The Indian government should have followed Australian crypto regulation, say Indian exchanges
Coinbase has been granted E-money licence in Ireland
If a crypto can’t be 51% attacked, it is permissioned and centralised, said Litecoin creator Charlie Lee
Since the advent of Bitcoin in early 2009, there has been a continuous debate over the benefits of cryptocurrencies when compared to the conventional banking system.
In a Netflix Orginal ‘Banking On Bitcoin’, Michael Casey from the Wall Street Journal observed, “2.5 Bn adults in the world do not have access to bank accounts…Technology like Bitcoin or cryptocurrency has the capacity to bring those people into the financial system.”
With Facebook’s Libra, however, the debate has now shifted from Bitcoin vs fiat currency to centralised vs decentralised as the cryptocurrency, unlike Bitcoin, is controlled and monitored by an organisation. In Blockchain Weekly, Inc42 covered how John McAfee completely disagreed with the very idea of centralised cryptocurrency. Advocating blockchain as a democratic and transparent solution in contrast to the existing ‘corrupt’ system, McAfee had tweeted, “We must make a decision which may change many things. Blockchain technology. Do we bow to the corrupt system we are trying to escape, or do we do the right thing for our species? This technology, which is of the people, MUST BE FOR THE PEOPLE.”
Litecoin creator Charlie Lee too has joined the debate. Marking the Bitcoin’s Proof of Work (PoW) methodology and its susceptibility to 51% attack, Lee said, “By definition, a decentralized cryptocurrency must be susceptible to 51% attacks whether by hash rate, stake, and/or other permissionlessly-acquirable resources. If a crypto can’t be 51% attacked, it is permissioned and centralised.”
Read Greg Maxwell’s explanation about why one cannot fix the 51% attack flaw of a decentralized system without adding centralization.
— Charlie Lee [LTC⚡] (@SatoshiLite) October 6, 2019
Meanwhile, the top two cryptocurrencies Bitcoin and Ethereum continue to struggle. Despite the slowdown, Bitcoin still maintains around 70% of the entire crypto market share.
On Bitcoin volatility, India’s crypto enthusiasts have marked the falling ‘Rupee’ status. Speaking to Inc42, on India’s official report pertaining to banning cryptocurrencies in India, some of crypto exchange founders have seconded the statement,
“The report cited money laundering, illegal drug purchases and other issues. The same is happening in fiat currencies too. Can we ban it? Instead, the government officials should have pursued Australian regulatory practices in crypto. That’s the future!”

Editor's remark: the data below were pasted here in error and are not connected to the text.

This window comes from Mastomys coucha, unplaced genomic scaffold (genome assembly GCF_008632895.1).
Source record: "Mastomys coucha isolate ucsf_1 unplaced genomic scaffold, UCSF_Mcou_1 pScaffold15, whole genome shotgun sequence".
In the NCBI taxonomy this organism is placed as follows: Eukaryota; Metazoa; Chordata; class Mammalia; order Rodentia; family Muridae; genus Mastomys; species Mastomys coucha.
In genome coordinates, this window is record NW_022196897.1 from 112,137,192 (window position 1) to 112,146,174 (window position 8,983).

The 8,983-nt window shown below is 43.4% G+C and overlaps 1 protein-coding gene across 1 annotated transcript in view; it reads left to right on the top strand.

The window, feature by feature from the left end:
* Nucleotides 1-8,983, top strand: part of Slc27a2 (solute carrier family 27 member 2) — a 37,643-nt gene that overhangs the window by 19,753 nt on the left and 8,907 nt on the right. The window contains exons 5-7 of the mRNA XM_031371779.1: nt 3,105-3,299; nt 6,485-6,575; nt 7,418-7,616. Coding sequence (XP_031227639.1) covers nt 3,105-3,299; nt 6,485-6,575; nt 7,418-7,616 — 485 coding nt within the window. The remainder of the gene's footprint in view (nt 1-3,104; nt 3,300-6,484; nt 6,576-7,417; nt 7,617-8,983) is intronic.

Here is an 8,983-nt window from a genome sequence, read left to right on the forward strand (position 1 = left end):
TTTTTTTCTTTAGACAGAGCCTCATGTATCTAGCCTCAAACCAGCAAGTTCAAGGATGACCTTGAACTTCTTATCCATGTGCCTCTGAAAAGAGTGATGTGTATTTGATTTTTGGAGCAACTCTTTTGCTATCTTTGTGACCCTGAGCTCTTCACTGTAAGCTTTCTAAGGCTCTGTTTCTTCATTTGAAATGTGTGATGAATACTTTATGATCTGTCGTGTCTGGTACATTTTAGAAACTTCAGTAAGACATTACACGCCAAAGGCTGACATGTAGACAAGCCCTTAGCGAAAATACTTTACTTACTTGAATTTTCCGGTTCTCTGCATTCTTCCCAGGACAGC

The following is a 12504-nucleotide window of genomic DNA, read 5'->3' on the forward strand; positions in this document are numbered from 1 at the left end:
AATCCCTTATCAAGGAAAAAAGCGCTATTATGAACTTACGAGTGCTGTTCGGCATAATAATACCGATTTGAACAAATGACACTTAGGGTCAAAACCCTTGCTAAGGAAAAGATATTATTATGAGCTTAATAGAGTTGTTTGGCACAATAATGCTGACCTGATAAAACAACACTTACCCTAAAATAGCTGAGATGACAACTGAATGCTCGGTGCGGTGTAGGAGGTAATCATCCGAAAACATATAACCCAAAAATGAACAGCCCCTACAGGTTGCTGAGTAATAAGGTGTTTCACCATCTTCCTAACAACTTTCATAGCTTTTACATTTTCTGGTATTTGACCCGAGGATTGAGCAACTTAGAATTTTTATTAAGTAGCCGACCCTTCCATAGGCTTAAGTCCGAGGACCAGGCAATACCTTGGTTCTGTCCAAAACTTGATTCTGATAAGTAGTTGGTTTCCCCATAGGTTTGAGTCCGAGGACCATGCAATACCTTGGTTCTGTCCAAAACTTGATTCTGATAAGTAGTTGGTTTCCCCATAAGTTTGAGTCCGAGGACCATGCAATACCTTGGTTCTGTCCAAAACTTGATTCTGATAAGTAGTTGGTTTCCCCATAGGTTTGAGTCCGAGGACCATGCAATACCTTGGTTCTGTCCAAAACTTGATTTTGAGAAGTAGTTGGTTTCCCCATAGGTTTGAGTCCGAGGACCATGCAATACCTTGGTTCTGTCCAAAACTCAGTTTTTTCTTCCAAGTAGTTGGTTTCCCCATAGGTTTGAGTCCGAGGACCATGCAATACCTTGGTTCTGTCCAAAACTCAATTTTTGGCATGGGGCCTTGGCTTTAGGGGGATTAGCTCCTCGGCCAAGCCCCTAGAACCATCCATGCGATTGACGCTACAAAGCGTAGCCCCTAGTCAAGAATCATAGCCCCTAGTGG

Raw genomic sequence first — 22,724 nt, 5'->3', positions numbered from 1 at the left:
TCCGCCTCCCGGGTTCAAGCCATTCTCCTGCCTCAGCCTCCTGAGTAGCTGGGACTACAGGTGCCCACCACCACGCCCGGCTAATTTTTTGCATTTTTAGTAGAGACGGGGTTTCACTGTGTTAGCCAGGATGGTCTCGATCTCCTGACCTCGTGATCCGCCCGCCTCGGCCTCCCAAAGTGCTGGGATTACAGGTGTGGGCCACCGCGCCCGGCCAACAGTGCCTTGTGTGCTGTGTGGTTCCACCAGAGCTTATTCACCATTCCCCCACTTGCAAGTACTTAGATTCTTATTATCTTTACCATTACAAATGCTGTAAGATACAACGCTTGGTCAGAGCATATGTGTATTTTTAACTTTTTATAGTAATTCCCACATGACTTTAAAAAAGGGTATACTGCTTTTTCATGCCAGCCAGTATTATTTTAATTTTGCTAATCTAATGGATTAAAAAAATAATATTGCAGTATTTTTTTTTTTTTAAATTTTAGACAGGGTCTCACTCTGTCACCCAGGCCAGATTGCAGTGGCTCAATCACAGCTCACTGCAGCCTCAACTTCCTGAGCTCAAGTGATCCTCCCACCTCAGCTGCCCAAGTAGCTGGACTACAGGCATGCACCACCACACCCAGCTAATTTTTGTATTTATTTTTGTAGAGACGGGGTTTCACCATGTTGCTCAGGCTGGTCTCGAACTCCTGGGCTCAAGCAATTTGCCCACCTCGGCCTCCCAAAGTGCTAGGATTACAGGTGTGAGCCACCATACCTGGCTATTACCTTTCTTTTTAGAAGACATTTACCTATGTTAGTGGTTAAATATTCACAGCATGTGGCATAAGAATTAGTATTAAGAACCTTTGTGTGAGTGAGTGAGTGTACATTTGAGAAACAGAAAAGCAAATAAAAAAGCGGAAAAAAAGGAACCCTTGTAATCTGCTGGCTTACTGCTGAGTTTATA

Let’s take a look at other news from the week.
UNICEF Launches Cryptocurrency Fund
In order to be able to receive funding in crypto, hold and disburse the donations further, the United Nations International Children’s Emergency Fund (UNICEF) has launched UNICEF Cryptocurrency Fund. Currently, accepting only Ethereum and Bitcoin, UNICEF will use cryptocurrencies to fund open source technology benefiting children and young people around the world. Under the structure of the UNICEF Cryptocurrency Fund, contributions will be held in their cryptocurrency of contribution and granted out in the same cryptocurrency.
Commenting on this, UNICEF executive director Henrietta Fore said, “This is a new and exciting venture for UNICEF. If digital economies and currencies have the potential to shape the lives of coming generations, it is important that we explore the opportunities they offer. That’s why the creation of our Cryptocurrency Fund is a significant and welcome step forward in humanitarian and development work.”
The first contributions to the UNICEF Cryptocurrency Fund will be received from the Ethereum Foundation and will benefit three grantees of the UNICEF Innovation Fund – and a project coordinated by the GIGA initiative to connect schools across the world to the internet.
Coinbase Granted An E-Money Licence In Ireland
Leading cryptocurrency exchange Coinbase has been granted an e-money licence by the Central Bank of Ireland. The company which had entered Ireland, last year, has stated that the approval from the Central Bank of Ireland will now enable the company to expand their Irish operation and deliver better product fit to customers across markets. It will also allow Coinbase to secure passports for its customers across the EU and EEA.
“The licence is another important step towards creating an open financial system for the world,” – Zeeshan Feroz, CEO of Coinbase, UK.
Brazil To improve Security And Curb Illegal Crypto Trading
While Indian courts are far from concluding dozens of crypto cases pertaining to MLM schemes, Brazilian Courts, in a couple of crypto cases, have ordered two companies allegedly running Bitcoin financial pyramid schemes to repay the amounts invested by their clients.
According to reports, the Casa da Moeda do Brasil — the Brazilian Mint, owned by the Brazilian government — has deputed economist Fernando Ulrich, the current chief economist at brokerage firm XDEX a member of its board of directors.
The step has been taken to curb illegal cryptocurrency trading, money laundering and to improve the security and legitimacy of cryptocurrencies.